Reading SHAM by Steve Salerno, about the Self Help and Actualisation Movement. It’s a scathing attack on the self-help industry, in particular on gurus like Anthony Robbins (Awaken the Giant Within) and John Gray (the Venus and Mars books), and on the way the two core approaches, Victimisation and Empowerment, have corrupted public life, particularly in the US. Victimisation is the view that whatever your current problem, it’s not your fault, it’s caused either by an abusive or misguided upbringing or by a  newly-recognised syndrome (i.e. an illness).

Salerno singles out Alcoholics Anonymous in particular for changing
the culture so that alcoholism is seen as a disease and promoting a
largely ineffective and unexamined regime. The corollary thought for
the Victimisation philosophy is ‘someone is to blame, so you can take
legal action against them’. Empowerment, on the other hand, is the idea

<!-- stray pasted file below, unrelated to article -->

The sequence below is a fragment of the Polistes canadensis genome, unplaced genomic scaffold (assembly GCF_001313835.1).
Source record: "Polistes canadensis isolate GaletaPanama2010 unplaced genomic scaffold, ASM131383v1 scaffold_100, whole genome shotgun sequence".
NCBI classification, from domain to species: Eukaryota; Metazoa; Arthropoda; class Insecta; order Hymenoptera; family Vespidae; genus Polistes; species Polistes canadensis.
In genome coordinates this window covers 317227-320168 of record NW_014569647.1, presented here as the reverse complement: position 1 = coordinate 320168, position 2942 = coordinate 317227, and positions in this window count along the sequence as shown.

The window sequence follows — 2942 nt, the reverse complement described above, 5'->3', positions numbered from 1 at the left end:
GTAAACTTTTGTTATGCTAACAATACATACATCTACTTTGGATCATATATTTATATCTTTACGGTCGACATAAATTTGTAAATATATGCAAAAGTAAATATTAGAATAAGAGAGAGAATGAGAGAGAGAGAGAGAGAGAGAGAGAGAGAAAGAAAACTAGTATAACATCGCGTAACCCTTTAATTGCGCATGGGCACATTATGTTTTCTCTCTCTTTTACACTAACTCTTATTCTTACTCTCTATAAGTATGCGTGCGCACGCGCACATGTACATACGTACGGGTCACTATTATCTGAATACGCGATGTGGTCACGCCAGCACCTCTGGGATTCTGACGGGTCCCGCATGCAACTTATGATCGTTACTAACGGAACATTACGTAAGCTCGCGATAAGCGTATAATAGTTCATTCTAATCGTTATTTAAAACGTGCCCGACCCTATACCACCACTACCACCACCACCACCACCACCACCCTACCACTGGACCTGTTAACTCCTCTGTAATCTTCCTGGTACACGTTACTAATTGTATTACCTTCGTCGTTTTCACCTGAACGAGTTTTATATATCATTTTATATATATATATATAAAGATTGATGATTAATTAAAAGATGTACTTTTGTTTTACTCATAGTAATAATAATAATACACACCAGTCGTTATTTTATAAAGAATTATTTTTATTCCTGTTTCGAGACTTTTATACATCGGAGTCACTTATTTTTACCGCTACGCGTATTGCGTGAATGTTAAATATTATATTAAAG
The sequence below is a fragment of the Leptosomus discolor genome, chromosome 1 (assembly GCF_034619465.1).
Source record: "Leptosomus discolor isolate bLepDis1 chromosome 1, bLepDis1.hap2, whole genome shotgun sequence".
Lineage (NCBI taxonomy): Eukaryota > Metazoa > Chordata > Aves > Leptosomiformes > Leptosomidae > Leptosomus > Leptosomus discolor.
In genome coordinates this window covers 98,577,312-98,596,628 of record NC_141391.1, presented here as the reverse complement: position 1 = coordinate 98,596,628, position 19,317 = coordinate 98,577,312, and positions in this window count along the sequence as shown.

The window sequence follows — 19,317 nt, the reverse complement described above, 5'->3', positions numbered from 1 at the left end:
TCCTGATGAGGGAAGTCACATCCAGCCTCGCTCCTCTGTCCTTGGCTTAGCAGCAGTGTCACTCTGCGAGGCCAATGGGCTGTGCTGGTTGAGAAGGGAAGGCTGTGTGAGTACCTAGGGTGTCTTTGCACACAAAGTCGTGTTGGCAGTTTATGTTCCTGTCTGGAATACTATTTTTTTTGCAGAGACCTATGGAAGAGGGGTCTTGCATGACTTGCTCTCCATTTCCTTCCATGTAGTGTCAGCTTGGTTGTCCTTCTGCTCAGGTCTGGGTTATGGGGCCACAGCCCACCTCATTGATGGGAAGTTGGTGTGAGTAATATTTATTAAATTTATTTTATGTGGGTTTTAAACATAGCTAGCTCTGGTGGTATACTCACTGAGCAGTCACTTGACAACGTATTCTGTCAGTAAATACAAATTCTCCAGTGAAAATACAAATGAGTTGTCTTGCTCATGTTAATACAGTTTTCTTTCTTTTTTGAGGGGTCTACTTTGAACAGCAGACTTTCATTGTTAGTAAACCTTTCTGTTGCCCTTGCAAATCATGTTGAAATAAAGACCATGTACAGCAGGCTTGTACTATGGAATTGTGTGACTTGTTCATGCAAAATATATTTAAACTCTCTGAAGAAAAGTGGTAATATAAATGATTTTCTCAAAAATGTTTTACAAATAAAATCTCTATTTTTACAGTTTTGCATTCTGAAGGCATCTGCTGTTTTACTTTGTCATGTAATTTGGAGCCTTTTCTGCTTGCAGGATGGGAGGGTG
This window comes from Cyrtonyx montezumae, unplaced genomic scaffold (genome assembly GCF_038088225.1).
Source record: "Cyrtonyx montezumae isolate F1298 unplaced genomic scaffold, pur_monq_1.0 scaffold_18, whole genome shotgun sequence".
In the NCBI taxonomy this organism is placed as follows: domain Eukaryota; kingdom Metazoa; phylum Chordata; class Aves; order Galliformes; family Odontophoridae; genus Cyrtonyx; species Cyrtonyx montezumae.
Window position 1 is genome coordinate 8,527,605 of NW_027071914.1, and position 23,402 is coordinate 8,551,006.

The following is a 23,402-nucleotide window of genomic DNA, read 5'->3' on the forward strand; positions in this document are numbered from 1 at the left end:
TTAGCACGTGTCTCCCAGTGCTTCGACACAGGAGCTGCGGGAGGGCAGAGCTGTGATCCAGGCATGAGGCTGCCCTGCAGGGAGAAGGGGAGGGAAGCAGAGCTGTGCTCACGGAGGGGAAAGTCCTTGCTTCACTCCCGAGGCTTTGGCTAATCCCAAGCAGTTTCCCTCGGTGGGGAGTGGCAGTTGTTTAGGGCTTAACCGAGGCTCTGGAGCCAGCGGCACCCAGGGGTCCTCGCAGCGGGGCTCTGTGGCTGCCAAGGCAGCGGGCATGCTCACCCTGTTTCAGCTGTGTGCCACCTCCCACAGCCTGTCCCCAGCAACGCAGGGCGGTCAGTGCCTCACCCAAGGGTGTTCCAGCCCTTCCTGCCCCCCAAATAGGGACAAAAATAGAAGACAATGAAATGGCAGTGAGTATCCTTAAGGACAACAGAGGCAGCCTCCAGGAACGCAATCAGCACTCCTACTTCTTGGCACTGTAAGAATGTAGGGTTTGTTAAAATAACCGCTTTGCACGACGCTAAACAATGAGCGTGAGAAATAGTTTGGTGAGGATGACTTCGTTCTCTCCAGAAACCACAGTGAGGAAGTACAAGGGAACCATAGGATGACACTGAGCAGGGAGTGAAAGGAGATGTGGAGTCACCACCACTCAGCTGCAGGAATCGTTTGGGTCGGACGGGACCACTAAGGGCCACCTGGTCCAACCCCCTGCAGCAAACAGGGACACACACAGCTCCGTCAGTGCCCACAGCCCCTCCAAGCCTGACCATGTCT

that you can be anything you want, achieve anything you want, all you
need is the belief that you can do so. Salerno (rightly, IMHO) shows
how this leads to the ridiculous scenes in shows like X-Factor where
talentless individuals nonetheless protest they have a right to fame –
because it’s all they’ve ever wanted. He points out the irony that if
one of the self-help gurus’ books were successful in empowering its
readers, they wouldn’t need to be constantly fed more of the same.

Personally I feel challenged by his attack on alternative medicine;
not that I use it but a number of people whom I respect do use and
respect things like homeopathy.  We’re familiar with the arguments
along the lines of ‘It doesn’t stand up to scientific gesting’ and
‘That’s because your tests aren’t appropriate to this form of
intervention’, but Salerno places the debate in the wider context of
the Empowerment view that the opinion of a person receiving treatment
is of equal value and validity to that of a medical
professional. While there’s a lot of valid argument about the right of,
for example, patients to be treated as people not symptoms, that is a
different thing from saying they should have an equal voice.

I recommend this book for a bracing and often incendiary read.

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